Magicians have astonished audiences for centuries by subtly, yet powerfully, influencing their decisions. But there has been little systematic study of the psychological factors that make magic tricks work.
Making sure school-aged kids get to sleep at a regular hour is often a struggle for parents. But a study by researchers at McGill University and the Douglas Mental Health University Institute in Montreal suggests it’s well worth the effort: the researchers found that a good night’s sleep is linked to better performance in math and languages – subjects that are powerful predictors of later learning and academic success.
Mimi Israël, MD, and Serge Beaulieu, MD, PhD received a 2013 “Coup de chapeau verdunois” for their commitment as first-line psychiatrists. The awards were handed out by Roger Cadieux, President of the Forum économique de Verdun, during a recognition ceremony on the evening of November 27.
This award recognizes the involvement of Verdun residents and employees.
Salah El Mestikawy, PhD, a researcher at The Douglas Institute, along with his research team, have received $1.5 million to explore the dual signalling capacity of neurons. This research grant is one of five new Multi-Investigator Research Initiative (MIRI) grants awarded by Brain Canada with funds from the Canada Brain Research Fund and Partners. The Douglas team will work with colleagues at the University of Western Ontario.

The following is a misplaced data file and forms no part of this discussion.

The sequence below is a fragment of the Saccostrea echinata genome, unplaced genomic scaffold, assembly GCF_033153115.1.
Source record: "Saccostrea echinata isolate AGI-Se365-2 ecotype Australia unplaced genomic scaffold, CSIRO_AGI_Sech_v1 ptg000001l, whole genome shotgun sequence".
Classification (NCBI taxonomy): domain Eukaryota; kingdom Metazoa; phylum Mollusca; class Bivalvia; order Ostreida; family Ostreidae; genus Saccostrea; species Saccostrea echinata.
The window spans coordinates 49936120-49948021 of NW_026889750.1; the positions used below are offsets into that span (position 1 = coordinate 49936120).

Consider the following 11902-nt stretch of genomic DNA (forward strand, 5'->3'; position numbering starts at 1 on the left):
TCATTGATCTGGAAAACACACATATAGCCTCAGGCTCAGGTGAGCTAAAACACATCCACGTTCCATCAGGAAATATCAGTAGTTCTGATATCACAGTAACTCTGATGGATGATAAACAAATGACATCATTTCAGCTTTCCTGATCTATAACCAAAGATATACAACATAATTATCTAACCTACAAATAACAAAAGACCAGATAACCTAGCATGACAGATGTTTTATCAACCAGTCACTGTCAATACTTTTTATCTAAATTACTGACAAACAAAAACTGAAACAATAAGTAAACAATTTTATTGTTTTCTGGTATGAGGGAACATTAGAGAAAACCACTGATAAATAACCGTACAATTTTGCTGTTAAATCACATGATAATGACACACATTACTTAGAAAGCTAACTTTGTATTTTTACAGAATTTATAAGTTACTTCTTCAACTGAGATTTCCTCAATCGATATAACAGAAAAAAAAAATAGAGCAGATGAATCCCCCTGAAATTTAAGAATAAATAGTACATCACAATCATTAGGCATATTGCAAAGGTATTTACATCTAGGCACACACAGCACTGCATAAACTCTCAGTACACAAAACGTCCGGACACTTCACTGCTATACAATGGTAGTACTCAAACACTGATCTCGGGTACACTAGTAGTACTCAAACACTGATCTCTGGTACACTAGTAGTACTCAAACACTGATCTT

The McGill University Child Psychiatry Division is organizing a series of 4 bilingual seminars for the mental health professionals. These seminars will be presented in English, on Tuesday afternoon and in French on Wednesday afternoon, once a month, from 3:00 to 5:00 from January to April 2013
Please see attached brochure for details.
Thank you Rita Riccio Administrative Assistant Division of Child Psychiatry, McGill University Department of Child Psychiatry The Montreal Children’s Hospital, McGill University Health Centre
Rare genetic mutation linked to psychiatric illnesses, obesity
B Charlie Fidelman, GAZETTE Health Reporter October 8, 2012
MONTREAL — Grounding chronic illnesses and mental disorders in human DNA is like trying to tease out a giant riddle that’s complicated by the intricate relationship between biology and behaviour. Hundreds of genes have been associated with psychiatric conditions, some erroneously, and they were not confirmed.